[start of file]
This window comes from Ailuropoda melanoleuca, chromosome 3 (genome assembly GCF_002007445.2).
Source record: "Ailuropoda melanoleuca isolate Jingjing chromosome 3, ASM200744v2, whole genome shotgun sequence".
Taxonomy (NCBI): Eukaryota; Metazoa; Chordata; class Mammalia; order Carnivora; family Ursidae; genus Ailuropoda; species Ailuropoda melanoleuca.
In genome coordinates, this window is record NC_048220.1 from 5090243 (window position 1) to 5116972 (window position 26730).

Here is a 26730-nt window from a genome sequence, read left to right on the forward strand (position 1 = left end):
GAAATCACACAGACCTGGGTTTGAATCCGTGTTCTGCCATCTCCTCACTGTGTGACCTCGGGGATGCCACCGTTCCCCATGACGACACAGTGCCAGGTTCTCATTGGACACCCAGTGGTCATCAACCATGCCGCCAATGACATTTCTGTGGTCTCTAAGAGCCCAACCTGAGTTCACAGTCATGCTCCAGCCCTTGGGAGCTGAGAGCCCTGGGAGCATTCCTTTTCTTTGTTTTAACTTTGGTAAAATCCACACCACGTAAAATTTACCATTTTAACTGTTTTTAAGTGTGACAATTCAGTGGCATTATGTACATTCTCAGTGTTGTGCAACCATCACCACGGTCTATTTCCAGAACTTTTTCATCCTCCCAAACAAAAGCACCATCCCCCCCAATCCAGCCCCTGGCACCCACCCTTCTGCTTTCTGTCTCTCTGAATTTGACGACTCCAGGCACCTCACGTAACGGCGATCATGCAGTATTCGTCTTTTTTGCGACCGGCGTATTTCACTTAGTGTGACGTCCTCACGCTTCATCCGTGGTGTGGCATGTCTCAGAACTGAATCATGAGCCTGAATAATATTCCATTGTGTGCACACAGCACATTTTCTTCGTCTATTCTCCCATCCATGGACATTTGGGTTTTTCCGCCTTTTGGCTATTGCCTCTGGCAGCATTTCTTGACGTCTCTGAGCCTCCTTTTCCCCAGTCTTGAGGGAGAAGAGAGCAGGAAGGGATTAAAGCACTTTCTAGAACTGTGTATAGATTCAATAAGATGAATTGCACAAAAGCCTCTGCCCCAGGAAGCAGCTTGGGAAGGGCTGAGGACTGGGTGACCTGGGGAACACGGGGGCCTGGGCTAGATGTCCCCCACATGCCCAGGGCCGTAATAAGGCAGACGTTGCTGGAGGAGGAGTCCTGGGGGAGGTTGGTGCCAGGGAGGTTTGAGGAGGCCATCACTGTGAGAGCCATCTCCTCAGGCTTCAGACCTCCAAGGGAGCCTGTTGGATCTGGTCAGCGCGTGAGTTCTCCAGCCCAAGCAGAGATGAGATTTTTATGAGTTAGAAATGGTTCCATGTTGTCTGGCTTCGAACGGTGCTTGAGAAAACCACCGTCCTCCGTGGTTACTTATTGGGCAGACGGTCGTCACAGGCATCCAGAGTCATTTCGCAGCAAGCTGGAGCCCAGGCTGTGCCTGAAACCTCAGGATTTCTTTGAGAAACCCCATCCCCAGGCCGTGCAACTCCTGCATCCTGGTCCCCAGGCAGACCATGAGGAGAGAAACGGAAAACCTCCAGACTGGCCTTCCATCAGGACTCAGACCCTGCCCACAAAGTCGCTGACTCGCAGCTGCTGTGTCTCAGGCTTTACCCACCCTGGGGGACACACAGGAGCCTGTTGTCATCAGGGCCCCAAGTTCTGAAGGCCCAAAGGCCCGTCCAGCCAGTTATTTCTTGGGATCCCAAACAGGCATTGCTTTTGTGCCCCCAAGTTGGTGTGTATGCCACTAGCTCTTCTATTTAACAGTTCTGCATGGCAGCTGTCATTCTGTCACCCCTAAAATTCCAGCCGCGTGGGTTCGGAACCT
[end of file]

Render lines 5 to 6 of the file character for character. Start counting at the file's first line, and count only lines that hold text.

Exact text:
Here is a 26730-nt window from a genome sequence, read left to right on the forward strand (position 1 = left end):
GAAATCACACAGACCTGGGTTTGAATCCGTGTTCTGCCATCTCCTCACTGTGTGACCTCGGGGATGCCACCGTTCCCCATGACGACACAGTGCCAGGTTCTCATTGGACACCCAGTGGTCATCAACCATGCCGCCAATGACATTTCTGTGGTCTCTAAGAGCCCAACCTGAGTTCACAGTCATGCTCCAGCCCTTGGGAGCTGAGAGCCCTGGGAGCATTCCTTTTCTTTGTTTTAACTTTGGTAAAATCCACACCACGTAAAATTTACCATTTTAACTGTTTTTAAGTGTGACAATTCAGTGGCATTATGTACATTCTCAGTGTTGTGCAACCATCACCACGGTCTATTTCCAGAACTTTTTCATCCTCCCAAACAAAAGCACCATCCCCCCCAATCCAGCCCCTGGCACCCACCCTTCTGCTTTCTGTCTCTCTGAATTTGACGACTCCAGGCACCTCACGTAACGGCGATCATGCAGTATTCGTCTTTTTTGCGACCGGCGTATTTCACTTAGTGTGACGTCCTCACGCTTCATCCGTGGTGTGGCATGTCTCAGAACTGAATCATGAGCCTGAATAATATTCCATTGTGTGCACACAGCACATTTTCTTCGTCTATTCTCCCATCCATGGACATTTGGGTTTTTCCGCCTTTTGGCTATTGCCTCTGGCAGCATTTCTTGACGTCTCTGAGCCTCCTTTTCCCCAGTCTTGAGGGAGAAGAGAGCAGGAAGGGATTAAAGCACTTTCTAGAACTGTGTATAGATTCAATAAGATGAATTGCACAAAAGCCTCTGCCCCAGGAAGCAGCTTGGGAAGGGCTGAGGACTGGGTGACCTGGGGAACACGGGGGCCTGGGCTAGATGTCCCCCACATGCCCAGGGCCGTAATAAGGCAGACGTTGCTGGAGGAGGAGTCCTGGGGGAGGTTGGTGCCAGGGAGGTTTGAGGAGGCCATCACTGTGAGAGCCATCTCCTCAGGCTTCAGACCTCCAAGGGAGCCTGTTGGATCTGGTCAGCGCGTGAGTTCTCCAGCCCAAGCAGAGATGAGATTTTTATGAGTTAGAAATGGTTCCATGTTGTCTGGCTTCGAACGGTGCTTGAGAAAACCACCGTCCTCCGTGGTTACTTATTGGGCAGACGGTCGTCACAGGCATCCAGAGTCATTTCGCAGCAAGCTGGAGCCCAGGCTGTGCCTGAAACCTCAGGATTTCTTTGAGAAACCCCATCCCCAGGCCGTGCAACTCCTGCATCCTGGTCCCCAGGCAGACCATGAGGAGAGAAACGGAAAACCTCCAGACTGGCCTTCCATCAGGACTCAGACCCTGCCCACAAAGTCGCTGACTCGCAGCTGCTGTGTCTCAGGCTTTACCCACCCTGGGGGACACACAGGAGCCTGTTGTCATCAGGGCCCCAAGTTCTGAAGGCCCAAAGGCCCGTCCAGCCAGTTATTTCTTGGGATCCCAAACAGGCATTGCTTTTGTGCCCCCAAGTTGGTGTGTATGCCACTAGCTCTTCTATTTAACAGTTCTGCATGGCAGCTGTCATTCTGTCACCCCTAAAATTCCAGCCGCGTGGGTTCGGAACCT